The face belonged to Cindy Crawford.
That one image launched a 5-year long hobby of mine that had me scouring every monthly beauty rag out there for shots of my Cindy. In that span of time, i accumulated four 3-ring binders of pictures of her. I used to sneak into book stores and quickly flip through their magazines in hopes of scoring me yet another photospread, where i would brandish the Exact-O knife i carried in my pocket to quickly extract the goods. I'm not sure what aim i was attempting to accomplish collecting all these images. I guess i'd made a claim on Ms. Crawford (i even set to memory every biographical piece of information i could about her), and felt the closest i would come to possessing her was through these binders.
Over time, the habit of scouring these advertisement-laden publications for Crawford kibble fluttered away. But what remained in its place was an appreciation for and attachment to the inner workings of the fashion industry. In these few years, i mentally catalogued every model, every designer and nearly every trend each fashion house put forth. In doing so, i was trying to explore the possibilities of robing the female body, accentuating its beauty, exciting the imagination through the adornment of the feminine curves. I appreciated the slender yet graceful approach to apparel the folks at Dior had. In the hands of Chanel, the female body had strength, wisdom and prowess. I didn't care for the syrupy style of Dolce and Gabbana, nor the fiery flare of Versace. However, all of these centres du mode came off as middlingly pedestrian when i first encountered the diabolically fetishistic styling of Thierry Mugler.
Monsieur Mugler's appreciation and utilization of PVC, latex and corsets in his haute couture shows might've been enough to make him the singular favorite of mine, but as i grew accustomed to his dark, bent aesthetic, it was then that i discovered his most profound creations that seared his imaginative work to my psyche.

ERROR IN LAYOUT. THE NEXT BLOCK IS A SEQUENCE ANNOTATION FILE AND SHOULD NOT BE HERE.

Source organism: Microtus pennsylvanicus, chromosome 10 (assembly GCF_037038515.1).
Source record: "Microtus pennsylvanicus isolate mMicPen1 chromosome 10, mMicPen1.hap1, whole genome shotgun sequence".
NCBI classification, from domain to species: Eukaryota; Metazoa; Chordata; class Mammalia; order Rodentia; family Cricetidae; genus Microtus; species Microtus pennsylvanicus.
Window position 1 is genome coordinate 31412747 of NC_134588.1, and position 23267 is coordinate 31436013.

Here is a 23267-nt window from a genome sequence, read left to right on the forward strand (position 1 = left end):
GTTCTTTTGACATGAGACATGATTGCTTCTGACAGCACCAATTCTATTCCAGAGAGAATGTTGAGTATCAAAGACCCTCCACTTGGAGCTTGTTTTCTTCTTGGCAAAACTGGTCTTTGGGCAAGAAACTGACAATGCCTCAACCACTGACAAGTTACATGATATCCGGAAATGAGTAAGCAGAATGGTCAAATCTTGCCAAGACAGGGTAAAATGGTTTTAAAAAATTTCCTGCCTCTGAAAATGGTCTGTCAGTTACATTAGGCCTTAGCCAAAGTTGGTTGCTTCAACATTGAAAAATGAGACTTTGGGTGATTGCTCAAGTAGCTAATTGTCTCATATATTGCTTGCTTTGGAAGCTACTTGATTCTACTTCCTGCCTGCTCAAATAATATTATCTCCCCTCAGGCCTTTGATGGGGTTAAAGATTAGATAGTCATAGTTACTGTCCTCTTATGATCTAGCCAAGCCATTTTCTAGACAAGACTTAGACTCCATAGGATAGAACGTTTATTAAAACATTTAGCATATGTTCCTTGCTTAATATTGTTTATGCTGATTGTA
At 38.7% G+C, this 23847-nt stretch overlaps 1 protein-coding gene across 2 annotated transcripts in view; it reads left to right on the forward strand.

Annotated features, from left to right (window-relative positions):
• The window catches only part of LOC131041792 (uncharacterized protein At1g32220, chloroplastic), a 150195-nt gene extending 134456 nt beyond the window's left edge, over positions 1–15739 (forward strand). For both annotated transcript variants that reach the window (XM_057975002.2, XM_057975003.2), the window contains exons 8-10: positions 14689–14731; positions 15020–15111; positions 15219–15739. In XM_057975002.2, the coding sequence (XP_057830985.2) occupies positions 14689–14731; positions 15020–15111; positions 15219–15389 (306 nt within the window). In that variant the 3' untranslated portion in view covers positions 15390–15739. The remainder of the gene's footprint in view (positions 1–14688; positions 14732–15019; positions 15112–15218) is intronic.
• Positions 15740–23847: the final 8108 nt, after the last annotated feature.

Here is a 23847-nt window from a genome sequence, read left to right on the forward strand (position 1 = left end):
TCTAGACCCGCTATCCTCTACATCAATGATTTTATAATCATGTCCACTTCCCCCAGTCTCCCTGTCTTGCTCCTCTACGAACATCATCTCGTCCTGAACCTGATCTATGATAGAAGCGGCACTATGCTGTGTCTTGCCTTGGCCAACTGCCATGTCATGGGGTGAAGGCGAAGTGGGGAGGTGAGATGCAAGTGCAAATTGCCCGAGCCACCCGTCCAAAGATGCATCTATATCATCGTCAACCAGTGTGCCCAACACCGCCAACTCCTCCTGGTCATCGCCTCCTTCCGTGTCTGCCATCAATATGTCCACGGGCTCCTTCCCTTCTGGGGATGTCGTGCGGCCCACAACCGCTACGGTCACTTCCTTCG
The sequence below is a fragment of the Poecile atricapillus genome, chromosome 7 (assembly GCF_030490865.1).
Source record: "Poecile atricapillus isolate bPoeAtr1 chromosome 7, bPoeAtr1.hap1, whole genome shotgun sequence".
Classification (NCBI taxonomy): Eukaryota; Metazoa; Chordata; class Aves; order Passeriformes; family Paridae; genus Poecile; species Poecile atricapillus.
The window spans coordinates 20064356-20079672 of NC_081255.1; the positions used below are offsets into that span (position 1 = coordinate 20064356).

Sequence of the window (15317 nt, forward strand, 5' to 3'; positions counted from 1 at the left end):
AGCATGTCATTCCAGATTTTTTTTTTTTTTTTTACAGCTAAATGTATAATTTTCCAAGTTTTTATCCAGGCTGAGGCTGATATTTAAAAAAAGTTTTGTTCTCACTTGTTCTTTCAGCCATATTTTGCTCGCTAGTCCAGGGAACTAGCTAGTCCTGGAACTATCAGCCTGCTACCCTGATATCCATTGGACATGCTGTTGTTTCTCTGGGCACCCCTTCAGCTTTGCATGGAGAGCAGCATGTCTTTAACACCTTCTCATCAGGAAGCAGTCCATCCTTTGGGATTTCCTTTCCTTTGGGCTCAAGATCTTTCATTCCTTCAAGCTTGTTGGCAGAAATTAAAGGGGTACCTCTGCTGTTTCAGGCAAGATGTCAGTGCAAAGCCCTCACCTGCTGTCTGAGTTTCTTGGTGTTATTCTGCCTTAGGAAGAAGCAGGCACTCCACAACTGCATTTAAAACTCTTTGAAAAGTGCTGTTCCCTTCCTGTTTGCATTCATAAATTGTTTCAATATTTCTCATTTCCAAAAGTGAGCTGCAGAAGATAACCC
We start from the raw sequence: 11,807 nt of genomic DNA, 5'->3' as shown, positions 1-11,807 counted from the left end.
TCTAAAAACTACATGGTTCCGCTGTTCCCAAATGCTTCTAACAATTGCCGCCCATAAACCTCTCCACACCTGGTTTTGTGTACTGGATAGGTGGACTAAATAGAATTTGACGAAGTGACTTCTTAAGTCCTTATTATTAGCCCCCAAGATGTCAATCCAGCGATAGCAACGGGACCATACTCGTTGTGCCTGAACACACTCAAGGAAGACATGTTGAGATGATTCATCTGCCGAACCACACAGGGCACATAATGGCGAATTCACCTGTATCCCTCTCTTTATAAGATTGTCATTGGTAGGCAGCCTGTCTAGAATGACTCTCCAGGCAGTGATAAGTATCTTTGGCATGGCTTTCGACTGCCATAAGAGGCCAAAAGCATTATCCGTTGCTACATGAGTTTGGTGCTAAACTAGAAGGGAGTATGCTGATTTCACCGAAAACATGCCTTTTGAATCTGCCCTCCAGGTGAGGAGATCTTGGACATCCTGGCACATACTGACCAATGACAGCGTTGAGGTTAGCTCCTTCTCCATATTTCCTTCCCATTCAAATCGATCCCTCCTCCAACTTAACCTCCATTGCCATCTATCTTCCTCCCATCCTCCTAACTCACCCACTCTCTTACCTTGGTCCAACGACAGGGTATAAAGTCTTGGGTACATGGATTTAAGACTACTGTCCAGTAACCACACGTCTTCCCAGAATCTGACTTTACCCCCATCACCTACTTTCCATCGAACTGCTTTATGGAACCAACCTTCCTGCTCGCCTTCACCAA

As the photo above illustrates, Mugler, who burst onto the fashion scene in the mid 80's staying until his last show in the year 2000, replaced the typical en vogue wardrobe with his warped, twisted visions of the evolution and metamorphosis of the female creature. Literally. He took the sleek waspy lines formed by a tightly laced corset, and fashioned an alien bird creature with brilliant colorful plumage that surrounded an insect-like abdomen. Even her makeup expressed supra-human qualities. I remember my first peek at this ornithic humanoid, and the way she stood engrossed in the transformation of her body into a sleek, sexual creature, the way she leered out at the worthless homo sapiens in the audience penetrated me with such gross sexual urges.
Thierry Mugler explored this were-creature exercise multiple times throughout his brilliant but short career.
Seeing this unabashed expression of the erotic qualities of transforming the female into another being, a different vessel, on such a public and revered stage allowed my young mind, which was grappling with my own intense desires to manipulate and convert the girls in my immediate vicinity, to relax in what i felt was camaraderie with a Frenchman i would never have the chance to meet.
The more research i did into Mugler's work, the more objectification and metamorphosis i encountered, and strangely, it was the fashion world (not exactly the bastion of machismo for most straight men) that gave me the bolt of confidence to explore and demand the specific sexual nuances i still insist on to this day.
In these female robot images, the aspect that stimulated me most was the idea of a proto-typical girl submitting to the conversion from human to part machine. She wanted her dynamic sexual fire to be preserved and amalgamated in a metallic suit, letting the rigidity of her existence as part machine alter and shape her behavior and movement. I've never found robots manufactured to look like females enticing, but rather the notion of a normal girl submitting (either forced or consensual - it didn't matter in my fantasies) to the mad scientist's designs that altered her body permanently, especially her mind, has for the longest time chimed my erotic bells.
I offer the reader these final two videos that show first the robot-girl, removing her human clothing, strutting around in her awkward, newly acquired metallic exterior, then followed by the bird-creature that stares into the audience (found approximately at the 2:16 point of the video), looking for it's first victim since its recent conversion into an aviary predator. Listen to the change in music, even Mugler acknowledges the psychotic statement he makes with this feminine beast, darkening the tone and the mood appropriately. I am so deeply grateful for this one man's contribution to my sexuality, it's hard for me to realize how fortunate i was to encounter his articulation when i did.